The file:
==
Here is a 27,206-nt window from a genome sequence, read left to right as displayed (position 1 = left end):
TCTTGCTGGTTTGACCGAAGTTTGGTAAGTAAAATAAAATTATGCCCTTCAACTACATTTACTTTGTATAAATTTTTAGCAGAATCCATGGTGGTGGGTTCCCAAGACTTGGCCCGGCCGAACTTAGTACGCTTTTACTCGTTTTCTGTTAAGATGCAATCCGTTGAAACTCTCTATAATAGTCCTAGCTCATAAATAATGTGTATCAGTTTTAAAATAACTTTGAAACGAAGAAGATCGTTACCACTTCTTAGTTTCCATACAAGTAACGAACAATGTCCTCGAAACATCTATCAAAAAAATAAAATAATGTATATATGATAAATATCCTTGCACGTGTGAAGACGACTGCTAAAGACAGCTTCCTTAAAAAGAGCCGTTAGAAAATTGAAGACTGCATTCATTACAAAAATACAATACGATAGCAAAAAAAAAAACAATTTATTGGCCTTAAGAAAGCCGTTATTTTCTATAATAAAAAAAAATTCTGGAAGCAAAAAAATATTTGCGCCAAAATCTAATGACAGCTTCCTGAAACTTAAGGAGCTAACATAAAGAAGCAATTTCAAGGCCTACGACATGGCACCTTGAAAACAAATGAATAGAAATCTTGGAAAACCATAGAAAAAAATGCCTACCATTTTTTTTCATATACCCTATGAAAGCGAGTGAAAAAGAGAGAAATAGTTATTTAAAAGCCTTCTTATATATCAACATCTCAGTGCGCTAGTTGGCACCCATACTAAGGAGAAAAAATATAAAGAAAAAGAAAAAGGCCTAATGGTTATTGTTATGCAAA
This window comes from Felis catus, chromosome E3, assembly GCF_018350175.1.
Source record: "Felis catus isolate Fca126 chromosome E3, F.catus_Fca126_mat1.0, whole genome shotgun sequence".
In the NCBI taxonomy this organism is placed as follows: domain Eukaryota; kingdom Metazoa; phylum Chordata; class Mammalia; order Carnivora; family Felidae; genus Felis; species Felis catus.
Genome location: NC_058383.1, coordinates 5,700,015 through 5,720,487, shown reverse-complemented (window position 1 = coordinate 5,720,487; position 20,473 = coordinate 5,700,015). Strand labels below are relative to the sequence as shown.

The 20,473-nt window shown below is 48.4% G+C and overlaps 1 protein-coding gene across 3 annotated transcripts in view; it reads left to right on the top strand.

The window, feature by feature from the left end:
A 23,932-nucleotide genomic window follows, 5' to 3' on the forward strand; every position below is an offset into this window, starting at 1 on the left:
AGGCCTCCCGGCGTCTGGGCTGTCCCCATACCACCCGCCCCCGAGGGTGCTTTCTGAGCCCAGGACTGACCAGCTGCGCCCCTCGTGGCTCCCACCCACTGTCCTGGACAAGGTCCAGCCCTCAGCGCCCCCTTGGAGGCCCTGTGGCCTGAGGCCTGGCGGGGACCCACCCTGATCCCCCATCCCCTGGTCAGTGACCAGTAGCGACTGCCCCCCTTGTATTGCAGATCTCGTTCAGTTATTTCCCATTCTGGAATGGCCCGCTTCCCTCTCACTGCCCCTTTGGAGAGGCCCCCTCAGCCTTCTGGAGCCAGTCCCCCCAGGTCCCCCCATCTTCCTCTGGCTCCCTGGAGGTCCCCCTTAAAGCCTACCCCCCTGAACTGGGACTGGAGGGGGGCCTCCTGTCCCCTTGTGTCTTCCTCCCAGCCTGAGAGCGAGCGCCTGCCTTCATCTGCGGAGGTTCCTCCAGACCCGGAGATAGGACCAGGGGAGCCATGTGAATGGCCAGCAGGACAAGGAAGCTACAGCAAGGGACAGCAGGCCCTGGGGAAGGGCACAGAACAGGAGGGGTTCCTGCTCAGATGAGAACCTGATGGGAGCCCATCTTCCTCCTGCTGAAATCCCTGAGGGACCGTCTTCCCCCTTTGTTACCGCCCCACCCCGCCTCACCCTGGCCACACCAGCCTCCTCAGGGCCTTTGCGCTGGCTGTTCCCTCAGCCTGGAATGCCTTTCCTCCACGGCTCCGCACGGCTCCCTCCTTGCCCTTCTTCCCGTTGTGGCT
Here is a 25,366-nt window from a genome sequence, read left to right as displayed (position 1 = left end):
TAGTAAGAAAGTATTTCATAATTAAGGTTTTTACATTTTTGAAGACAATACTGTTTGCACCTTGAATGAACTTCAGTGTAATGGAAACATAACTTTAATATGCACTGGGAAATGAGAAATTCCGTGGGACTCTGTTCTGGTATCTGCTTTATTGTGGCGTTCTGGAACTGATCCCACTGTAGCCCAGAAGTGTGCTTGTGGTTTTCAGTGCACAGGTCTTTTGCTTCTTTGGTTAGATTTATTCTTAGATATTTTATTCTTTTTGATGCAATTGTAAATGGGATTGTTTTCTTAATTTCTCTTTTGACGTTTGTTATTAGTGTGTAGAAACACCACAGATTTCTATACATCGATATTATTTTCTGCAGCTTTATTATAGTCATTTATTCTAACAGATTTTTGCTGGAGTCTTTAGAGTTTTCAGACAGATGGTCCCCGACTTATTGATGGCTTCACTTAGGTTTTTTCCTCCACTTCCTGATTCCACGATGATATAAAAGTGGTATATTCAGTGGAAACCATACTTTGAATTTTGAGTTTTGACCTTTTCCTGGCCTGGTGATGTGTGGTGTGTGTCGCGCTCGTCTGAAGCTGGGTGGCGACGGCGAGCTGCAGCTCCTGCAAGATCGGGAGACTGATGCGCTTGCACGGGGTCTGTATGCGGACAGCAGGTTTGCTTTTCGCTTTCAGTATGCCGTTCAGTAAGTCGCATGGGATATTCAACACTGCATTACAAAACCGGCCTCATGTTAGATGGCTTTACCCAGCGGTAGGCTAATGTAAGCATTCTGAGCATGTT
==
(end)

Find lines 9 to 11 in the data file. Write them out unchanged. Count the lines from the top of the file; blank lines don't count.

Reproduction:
A 23,932-nucleotide genomic window follows, 5' to 3' on the forward strand; every position below is an offset into this window, starting at 1 on the left:
AGGCCTCCCGGCGTCTGGGCTGTCCCCATACCACCCGCCCCCGAGGGTGCTTTCTGAGCCCAGGACTGACCAGCTGCGCCCCTCGTGGCTCCCACCCACTGTCCTGGACAAGGTCCAGCCCTCAGCGCCCCCTTGGAGGCCCTGTGGCCTGAGGCCTGGCGGGGACCCACCCTGATCCCCCATCCCCTGGTCAGTGACCAGTAGCGACTGCCCCCCTTGTATTGCAGATCTCGTTCAGTTATTTCCCATTCTGGAATGGCCCGCTTCCCTCTCACTGCCCCTTTGGAGAGGCCCCCTCAGCCTTCTGGAGCCAGTCCCCCCAGGTCCCCCCATCTTCCTCTGGCTCCCTGGAGGTCCCCCTTAAAGCCTACCCCCCTGAACTGGGACTGGAGGGGGGCCTCCTGTCCCCTTGTGTCTTCCTCCCAGCCTGAGAGCGAGCGCCTGCCTTCATCTGCGGAGGTTCCTCCAGACCCGGAGATAGGACCAGGGGAGCCATGTGAATGGCCAGCAGGACAAGGAAGCTACAGCAAGGGACAGCAGGCCCTGGGGAAGGGCACAGAACAGGAGGGGTTCCTGCTCAGATGAGAACCTGATGGGAGCCCATCTTCCTCCTGCTGAAATCCCTGAGGGACCGTCTTCCCCCTTTGTTACCGCCCCACCCCGCCTCACCCTGGCCACACCAGCCTCCTCAGGGCCTTTGCGCTGGCTGTTCCCTCAGCCTGGAATGCCTTTCCTCCACGGCTCCGCACGGCTCCCTCCTTGCCCTTCTTCCCGTTGTGGCT
Here is a 25,366-nt window from a genome sequence, read left to right as displayed (position 1 = left end):